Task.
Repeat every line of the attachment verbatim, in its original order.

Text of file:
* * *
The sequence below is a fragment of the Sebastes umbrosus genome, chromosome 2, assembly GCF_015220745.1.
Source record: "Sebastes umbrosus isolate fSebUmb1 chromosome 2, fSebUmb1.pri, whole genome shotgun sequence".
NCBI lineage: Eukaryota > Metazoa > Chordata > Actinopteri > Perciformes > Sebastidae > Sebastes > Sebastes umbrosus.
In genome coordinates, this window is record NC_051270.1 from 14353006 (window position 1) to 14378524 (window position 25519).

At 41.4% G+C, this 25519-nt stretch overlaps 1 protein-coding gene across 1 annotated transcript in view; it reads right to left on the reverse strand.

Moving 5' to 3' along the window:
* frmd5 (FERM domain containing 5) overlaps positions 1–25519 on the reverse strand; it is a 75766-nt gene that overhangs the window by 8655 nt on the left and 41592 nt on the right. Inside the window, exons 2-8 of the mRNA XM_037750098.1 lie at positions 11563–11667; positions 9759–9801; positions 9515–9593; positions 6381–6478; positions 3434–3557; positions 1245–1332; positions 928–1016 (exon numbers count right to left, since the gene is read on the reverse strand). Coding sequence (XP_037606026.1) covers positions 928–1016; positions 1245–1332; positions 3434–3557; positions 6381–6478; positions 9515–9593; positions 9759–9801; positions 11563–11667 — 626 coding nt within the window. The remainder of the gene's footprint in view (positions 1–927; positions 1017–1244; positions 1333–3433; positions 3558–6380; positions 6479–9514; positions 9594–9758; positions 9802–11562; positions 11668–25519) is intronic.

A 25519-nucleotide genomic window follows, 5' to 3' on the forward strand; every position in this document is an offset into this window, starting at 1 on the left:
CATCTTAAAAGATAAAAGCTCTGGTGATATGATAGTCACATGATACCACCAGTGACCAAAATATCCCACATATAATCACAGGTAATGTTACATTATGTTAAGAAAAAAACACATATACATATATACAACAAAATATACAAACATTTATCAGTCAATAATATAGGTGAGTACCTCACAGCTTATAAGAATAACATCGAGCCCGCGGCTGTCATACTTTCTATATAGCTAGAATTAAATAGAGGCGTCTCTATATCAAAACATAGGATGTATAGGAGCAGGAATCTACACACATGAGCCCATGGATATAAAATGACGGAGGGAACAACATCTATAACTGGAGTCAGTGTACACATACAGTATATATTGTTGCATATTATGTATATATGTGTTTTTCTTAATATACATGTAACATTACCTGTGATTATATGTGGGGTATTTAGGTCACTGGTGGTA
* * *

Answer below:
The sequence below is a fragment of the Sebastes umbrosus genome, chromosome 2, assembly GCF_015220745.1.
Source record: "Sebastes umbrosus isolate fSebUmb1 chromosome 2, fSebUmb1.pri, whole genome shotgun sequence".
NCBI lineage: Eukaryota > Metazoa > Chordata > Actinopteri > Perciformes > Sebastidae > Sebastes > Sebastes umbrosus.
In genome coordinates, this window is record NC_051270.1 from 14353006 (window position 1) to 14378524 (window position 25519).

At 41.4% G+C, this 25519-nt stretch overlaps 1 protein-coding gene across 1 annotated transcript in view; it reads right to left on the reverse strand.

Moving 5' to 3' along the window:
* frmd5 (FERM domain containing 5) overlaps positions 1–25519 on the reverse strand; it is a 75766-nt gene that overhangs the window by 8655 nt on the left and 41592 nt on the right. Inside the window, exons 2-8 of the mRNA XM_037750098.1 lie at positions 11563–11667; positions 9759–9801; positions 9515–9593; positions 6381–6478; positions 3434–3557; positions 1245–1332; positions 928–1016 (exon numbers count right to left, since the gene is read on the reverse strand). Coding sequence (XP_037606026.1) covers positions 928–1016; positions 1245–1332; positions 3434–3557; positions 6381–6478; positions 9515–9593; positions 9759–9801; positions 11563–11667 — 626 coding nt within the window. The remainder of the gene's footprint in view (positions 1–927; positions 1017–1244; positions 1333–3433; positions 3558–6380; positions 6479–9514; positions 9594–9758; positions 9802–11562; positions 11668–25519) is intronic.

A 25519-nucleotide genomic window follows, 5' to 3' on the forward strand; every position in this document is an offset into this window, starting at 1 on the left:
CATCTTAAAAGATAAAAGCTCTGGTGATATGATAGTCACATGATACCACCAGTGACCAAAATATCCCACATATAATCACAGGTAATGTTACATTATGTTAAGAAAAAAACACATATACATATATACAACAAAATATACAAACATTTATCAGTCAATAATATAGGTGAGTACCTCACAGCTTATAAGAATAACATCGAGCCCGCGGCTGTCATACTTTCTATATAGCTAGAATTAAATAGAGGCGTCTCTATATCAAAACATAGGATGTATAGGAGCAGGAATCTACACACATGAGCCCATGGATATAAAATGACGGAGGGAACAACATCTATAACTGGAGTCAGTGTACACATACAGTATATATTGTTGCATATTATGTATATATGTGTTTTTCTTAATATACATGTAACATTACCTGTGATTATATGTGGGGTATTTAGGTCACTGGTGGTA